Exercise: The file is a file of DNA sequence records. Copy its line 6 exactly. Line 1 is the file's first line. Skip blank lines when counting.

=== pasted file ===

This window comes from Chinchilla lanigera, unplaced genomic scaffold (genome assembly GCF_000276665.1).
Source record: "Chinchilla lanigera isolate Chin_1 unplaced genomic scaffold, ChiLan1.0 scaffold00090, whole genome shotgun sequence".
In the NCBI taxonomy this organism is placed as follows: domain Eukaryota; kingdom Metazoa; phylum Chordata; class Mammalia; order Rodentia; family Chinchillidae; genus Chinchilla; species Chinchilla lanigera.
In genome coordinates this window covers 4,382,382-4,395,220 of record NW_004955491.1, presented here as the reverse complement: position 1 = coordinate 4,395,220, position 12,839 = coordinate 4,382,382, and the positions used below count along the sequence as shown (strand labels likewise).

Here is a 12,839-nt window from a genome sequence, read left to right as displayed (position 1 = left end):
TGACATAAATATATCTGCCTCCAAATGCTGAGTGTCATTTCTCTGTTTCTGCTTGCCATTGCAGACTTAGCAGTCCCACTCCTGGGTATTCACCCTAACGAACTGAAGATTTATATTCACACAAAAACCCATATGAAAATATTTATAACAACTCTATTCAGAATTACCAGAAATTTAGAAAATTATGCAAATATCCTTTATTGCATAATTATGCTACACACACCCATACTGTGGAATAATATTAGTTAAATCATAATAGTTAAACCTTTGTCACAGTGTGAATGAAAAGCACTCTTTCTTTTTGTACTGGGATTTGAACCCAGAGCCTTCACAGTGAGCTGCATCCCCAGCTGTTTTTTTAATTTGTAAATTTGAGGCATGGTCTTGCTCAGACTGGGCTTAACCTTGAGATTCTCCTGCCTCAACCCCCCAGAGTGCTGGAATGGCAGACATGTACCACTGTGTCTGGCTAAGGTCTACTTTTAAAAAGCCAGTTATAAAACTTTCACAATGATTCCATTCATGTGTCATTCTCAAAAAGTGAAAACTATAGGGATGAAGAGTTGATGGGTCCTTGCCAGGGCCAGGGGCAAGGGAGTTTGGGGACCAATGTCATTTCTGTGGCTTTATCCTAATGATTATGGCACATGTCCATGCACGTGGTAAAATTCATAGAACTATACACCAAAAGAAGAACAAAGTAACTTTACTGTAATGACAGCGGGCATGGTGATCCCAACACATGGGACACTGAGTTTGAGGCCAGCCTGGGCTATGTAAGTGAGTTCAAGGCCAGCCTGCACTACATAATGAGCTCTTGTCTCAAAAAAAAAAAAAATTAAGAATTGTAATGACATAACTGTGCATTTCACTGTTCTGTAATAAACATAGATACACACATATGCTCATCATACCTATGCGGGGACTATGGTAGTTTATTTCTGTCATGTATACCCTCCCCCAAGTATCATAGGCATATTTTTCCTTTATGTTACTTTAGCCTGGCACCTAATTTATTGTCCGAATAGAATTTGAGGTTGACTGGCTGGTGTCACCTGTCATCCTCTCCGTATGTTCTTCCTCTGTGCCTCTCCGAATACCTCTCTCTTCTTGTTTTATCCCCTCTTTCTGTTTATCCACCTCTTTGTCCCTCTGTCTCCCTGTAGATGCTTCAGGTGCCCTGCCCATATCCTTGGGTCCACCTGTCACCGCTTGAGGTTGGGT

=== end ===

TGACATAAATATATCTGCCTCCAAATGCTGAGTGTCATTTCTCTGTTTCTGCTTGCCATTGCAGACTTAGCAGTCCCACTCCTGGGTATTCACCCTAACGAACTGAAGATTTATATTCACACAAAAACCCATATGAAAATATTTATAACAACTCTATTCAGAATTACCAGAAATTTAGAAAATTATGCAAATATCCTTTATTGCATAATTATGCTACACACACCCATACTGTGGAATAATATTAGTTAAATCATAATAGTTAAACCTTTGTCACAGTGTGAATGAAAAGCACTCTTTCTTTTTGTACTGGGATTTGAACCCAGAGCCTTCACAGTGAGCTGCATCCCCAGCTGTTTTTTTAATTTGTAAATTTGAGGCATGGTCTTGCTCAGACTGGGCTTAACCTTGAGATTCTCCTGCCTCAACCCCCCAGAGTGCTGGAATGGCAGACATGTACCACTGTGTCTGGCTAAGGTCTACTTTTAAAAAGCCAGTTATAAAACTTTCACAATGATTCCATTCATGTGTCATTCTCAAAAAGTGAAAACTATAGGGATGAAGAGTTGATGGGTCCTTGCCAGGGCCAGGGGCAAGGGAGTTTGGGGACCAATGTCATTTCTGTGGCTTTATCCTAATGATTATGGCACATGTCCATGCACGTGGTAAAATTCATAGAACTATACACCAAAAGAAGAACAAAGTAACTTTACTGTAATGACAGCGGGCATGGTGATCCCAACACATGGGACACTGAGTTTGAGGCCAGCCTGGGCTATGTAAGTGAGTTCAAGGCCAGCCTGCACTACATAATGAGCTCTTGTCTCAAAAAAAAAAAAAATTAAGAATTGTAATGACATAACTGTGCATTTCACTGTTCTGTAATAAACATAGATACACACATATGCTCATCATACCTATGCGGGGACTATGGTAGTTTATTTCTGTCATGTATACCCTCCCCCAAGTATCATAGGCATATTTTTCCTTTATGTTACTTTAGCCTGGCACCTAATTTATTGTCCGAATAGAATTTGAGGTTGACTGGCTGGTGTCACCTGTCATCCTCTCCGTATGTTCTTCCTCTGTGCCTCTCCGAATACCTCTCTCTTCTTGTTTTATCCCCTCTTTCTGTTTATCCACCTCTTTGTCCCTCTGTCTCCCTGTAGATGCTTCAGGTGCCCTGCCCATATCCTTGGGTCCACCTGTCACCGCTTGAGGTTGGGT